A Halloween classic in the making, the new Clipping. record sports stellar beats, beautifully built flows, and narratives worth howling over.
I want to apologize to all of you before we get into this: I’m sorry for not telling all of you about Clipping. — a noise rap group made from songwriter-rapper-actor-Tony winner Daveed Diggs and producers-songwriters-instrumentalists-noise rock devotees Jonathan Snipes and William Huston — sooner.
I’ve been a devotee of Clipping. since last year when I discovered their “Story” series of raps on some Spotify playlist with a name I can’t remember. This is not Clipping’s first foray into horror-based rap: they’ve had songs about female serial killers (“Body & Blood” – CLPPNG), mass shooters, and wild BDSM dens (“Shooter” and “Wriggle” – Wriggle EP).
They’ve made amazing sci-fi space opera works too, 2016’s Splendor & Misery (a Samuel. R. Delaney and Octavia Butler inspired semi-love story between a spaceship and the forsaken prisoner inside it) and the 2017 single “The Deep” (an exploration into afrofuturist mermaids which inspired a novel by Rivers Solomon and a second EP to be released in November). But with all of this behind them, I still wanted to wait until more horror-based content was dropped by the band before covering them fully.
That’s why Clipping’s latest record, There Existed an Addiction to Blood, is a wonder. It helps that it’s also an absolute banger.
Daveed’s always been known for his stellar delivery and magnificent pen game, and he brings his A-game to this record. He’s got a knack for speedy raps (as anyone who’s listened to “Guns and Ships” from Hamilton will know) but he mostly goes for a slower, more deliberate delivery on this record (save for “Story 7” and “Attunement”).
Snipes and Huston add to the eerie and grim atmosphere through grinding and screeching noise back tracks that sometimes grow too overwhelming but remain absolutely stunning in their ambience.
The trio works like a well-oiled machine, burning through track after track like supernovas.
Special regard must be given to the guests on this album too.
From Roxbury native Ed Balloon’s low-tones and doomsayer delivery in “He Dead” to the one-two punch of Robyn Hood’s gangster-exorcism rapping and Sharon Udoh’s gorgeous singing on “All In Your Head”, from the surprise combo of rappers Benny the Butcher and El Camino with The Rita’s noise production on “La Mala Ordina” to La Chat’s menacing but skillful delivery on “Run For Your Life”.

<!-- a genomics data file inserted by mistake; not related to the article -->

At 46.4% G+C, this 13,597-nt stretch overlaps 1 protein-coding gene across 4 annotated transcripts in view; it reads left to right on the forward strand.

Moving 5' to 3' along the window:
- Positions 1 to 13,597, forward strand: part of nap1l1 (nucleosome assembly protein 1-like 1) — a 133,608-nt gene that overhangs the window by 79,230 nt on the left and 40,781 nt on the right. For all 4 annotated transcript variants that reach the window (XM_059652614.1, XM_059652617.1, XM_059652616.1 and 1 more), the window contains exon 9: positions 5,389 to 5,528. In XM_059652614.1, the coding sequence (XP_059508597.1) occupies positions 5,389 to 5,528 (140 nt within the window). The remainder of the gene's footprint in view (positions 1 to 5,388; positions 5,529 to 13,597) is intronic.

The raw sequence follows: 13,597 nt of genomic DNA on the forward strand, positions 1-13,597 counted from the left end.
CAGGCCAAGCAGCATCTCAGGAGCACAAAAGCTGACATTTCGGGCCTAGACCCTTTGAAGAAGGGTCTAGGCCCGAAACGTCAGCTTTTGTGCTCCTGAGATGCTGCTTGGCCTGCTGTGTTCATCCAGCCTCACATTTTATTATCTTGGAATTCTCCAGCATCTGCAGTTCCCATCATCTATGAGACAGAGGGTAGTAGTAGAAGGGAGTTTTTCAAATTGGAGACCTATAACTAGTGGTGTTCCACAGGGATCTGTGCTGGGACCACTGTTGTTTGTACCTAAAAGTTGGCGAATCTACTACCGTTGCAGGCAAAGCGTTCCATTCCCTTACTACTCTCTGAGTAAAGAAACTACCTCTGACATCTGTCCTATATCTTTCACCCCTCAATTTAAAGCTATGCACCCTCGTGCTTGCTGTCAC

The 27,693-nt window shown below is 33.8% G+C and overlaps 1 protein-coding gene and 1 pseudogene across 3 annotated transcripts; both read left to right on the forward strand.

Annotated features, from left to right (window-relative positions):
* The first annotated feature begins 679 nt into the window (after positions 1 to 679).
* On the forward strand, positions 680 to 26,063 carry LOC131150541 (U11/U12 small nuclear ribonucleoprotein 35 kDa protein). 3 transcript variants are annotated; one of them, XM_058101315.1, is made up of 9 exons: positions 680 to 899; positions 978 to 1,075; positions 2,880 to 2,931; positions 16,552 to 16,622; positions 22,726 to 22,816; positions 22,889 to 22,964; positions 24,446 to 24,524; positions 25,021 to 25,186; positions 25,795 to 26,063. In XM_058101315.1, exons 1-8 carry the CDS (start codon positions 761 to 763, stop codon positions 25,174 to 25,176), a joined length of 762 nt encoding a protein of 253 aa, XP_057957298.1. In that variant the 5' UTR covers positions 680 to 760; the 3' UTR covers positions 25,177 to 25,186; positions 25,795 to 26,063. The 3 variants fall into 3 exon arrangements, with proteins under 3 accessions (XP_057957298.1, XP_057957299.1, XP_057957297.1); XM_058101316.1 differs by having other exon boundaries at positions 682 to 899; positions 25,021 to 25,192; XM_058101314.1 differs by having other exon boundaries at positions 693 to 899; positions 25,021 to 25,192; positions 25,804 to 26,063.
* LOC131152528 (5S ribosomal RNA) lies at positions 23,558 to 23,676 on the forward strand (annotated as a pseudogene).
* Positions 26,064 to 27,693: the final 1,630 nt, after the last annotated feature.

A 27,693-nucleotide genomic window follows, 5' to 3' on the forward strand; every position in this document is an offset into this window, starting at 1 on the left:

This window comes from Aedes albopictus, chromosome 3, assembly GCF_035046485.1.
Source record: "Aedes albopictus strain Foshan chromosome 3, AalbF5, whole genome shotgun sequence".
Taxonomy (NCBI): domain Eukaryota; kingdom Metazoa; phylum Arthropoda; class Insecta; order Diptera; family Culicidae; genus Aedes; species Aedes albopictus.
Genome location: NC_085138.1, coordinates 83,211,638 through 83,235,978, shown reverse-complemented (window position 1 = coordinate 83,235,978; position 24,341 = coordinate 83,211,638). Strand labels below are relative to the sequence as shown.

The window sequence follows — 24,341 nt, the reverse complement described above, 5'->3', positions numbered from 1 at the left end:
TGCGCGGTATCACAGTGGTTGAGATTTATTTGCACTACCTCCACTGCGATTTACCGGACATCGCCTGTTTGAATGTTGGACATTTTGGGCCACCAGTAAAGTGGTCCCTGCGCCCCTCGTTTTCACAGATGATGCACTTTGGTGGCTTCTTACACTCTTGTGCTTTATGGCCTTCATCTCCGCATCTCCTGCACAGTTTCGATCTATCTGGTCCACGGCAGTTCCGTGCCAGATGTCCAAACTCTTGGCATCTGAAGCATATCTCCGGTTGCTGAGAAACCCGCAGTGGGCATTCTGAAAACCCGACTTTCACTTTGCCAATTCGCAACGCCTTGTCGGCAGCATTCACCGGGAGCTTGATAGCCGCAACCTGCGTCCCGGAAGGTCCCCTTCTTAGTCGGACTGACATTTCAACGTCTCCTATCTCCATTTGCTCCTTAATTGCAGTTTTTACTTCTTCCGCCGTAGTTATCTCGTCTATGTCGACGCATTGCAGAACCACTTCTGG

All of the guests add new, great, and unique layers to the album’s tracks. There’s even a performance of the avant garde piece “Piano Burning” by Annea Lockwood. You can tell by the title what that’s about.
Still, it’s all about the narratives: what they’re about, how they’re constructed, and what Daveed, Snipes, and Huston do with them.
They dig into the horrorcore of the past, the Gravediggaz and Bone-Thugs-N-Harmony type rhymes of gore and glory, shake off the misogyny sometimes found in those old tracks, and shove us into the narrative throat first – making us dwell there amidst the gore and the horror until it’s absolutely nail-biting.
You see, most of the tracks on this record — from “Nothing is Safe”, a John Carpenter-inspired narrative about a trap house getting raided by police, to “The Show”, a grim picture of an online snuff stream — are in second person.
You, the listener, become the centerpiece of the tracks: you’re the body bleeding out in the traphouse, surrounded by gasoline and facing the barrel of an officer’s gun; you’re fleeing from werewolves and wondering where God’s mercy is; you’re strapped down for some red room killer, or fleeing from a woman on a murderous mission, or seeking atonement for something. At the heart of this album, narratively, is you.
You’re part of the album, the story, all of it – and you might not make it out alive.
So, what should you do?
Play the album, support the artists, and take a beautiful and gory voyage. After all, Daveed says it himself in “Blood of the Fang”: “Death ain’t shit.”
Favorite Tracks: “Nothing Is Safe”, “The Show”, and “Story 7”.
Least Favorite Tracks: The interludes.